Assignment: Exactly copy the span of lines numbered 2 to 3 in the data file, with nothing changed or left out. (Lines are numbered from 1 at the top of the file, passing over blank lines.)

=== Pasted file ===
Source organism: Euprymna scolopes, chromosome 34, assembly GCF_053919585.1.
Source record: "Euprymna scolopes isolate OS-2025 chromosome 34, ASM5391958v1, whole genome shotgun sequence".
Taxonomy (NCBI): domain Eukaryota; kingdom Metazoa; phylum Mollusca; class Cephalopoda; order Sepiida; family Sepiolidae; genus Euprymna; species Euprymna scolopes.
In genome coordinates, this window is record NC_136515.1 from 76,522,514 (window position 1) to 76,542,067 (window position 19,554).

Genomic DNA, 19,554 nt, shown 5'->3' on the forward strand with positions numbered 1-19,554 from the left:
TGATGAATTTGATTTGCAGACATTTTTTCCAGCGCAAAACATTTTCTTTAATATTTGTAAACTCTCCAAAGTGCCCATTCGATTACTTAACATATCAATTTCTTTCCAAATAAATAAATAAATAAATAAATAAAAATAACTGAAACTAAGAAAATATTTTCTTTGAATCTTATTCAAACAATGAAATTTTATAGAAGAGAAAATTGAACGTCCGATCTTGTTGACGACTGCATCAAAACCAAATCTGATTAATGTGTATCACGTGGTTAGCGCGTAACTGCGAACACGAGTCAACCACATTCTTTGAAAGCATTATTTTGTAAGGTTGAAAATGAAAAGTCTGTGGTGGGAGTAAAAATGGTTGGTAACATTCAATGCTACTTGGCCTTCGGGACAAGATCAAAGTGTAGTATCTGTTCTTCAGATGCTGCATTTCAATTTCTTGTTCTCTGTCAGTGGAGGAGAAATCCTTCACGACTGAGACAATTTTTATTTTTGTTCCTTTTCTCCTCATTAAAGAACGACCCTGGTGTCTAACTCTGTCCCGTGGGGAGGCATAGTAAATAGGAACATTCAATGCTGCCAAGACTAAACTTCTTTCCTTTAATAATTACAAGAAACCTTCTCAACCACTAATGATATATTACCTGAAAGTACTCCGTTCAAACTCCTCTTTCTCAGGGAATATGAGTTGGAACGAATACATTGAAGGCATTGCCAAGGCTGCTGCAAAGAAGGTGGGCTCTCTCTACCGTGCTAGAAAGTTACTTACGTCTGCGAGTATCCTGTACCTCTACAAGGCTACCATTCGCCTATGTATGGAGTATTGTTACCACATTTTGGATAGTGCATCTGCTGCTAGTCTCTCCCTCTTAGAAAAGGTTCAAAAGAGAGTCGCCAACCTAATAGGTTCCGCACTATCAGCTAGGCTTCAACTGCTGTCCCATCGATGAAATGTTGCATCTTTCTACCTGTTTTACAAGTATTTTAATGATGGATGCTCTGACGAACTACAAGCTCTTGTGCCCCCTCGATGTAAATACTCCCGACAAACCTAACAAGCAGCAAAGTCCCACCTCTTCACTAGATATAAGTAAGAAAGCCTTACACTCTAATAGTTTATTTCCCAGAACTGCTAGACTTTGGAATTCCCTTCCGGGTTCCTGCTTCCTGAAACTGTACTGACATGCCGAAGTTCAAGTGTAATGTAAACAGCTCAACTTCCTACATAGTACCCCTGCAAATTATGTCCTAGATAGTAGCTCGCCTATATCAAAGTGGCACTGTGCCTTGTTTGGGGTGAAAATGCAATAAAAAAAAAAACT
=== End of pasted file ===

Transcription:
Source record: "Euprymna scolopes isolate OS-2025 chromosome 34, ASM5391958v1, whole genome shotgun sequence".
Taxonomy (NCBI): domain Eukaryota; kingdom Metazoa; phylum Mollusca; class Cephalopoda; order Sepiida; family Sepiolidae; genus Euprymna; species Euprymna scolopes.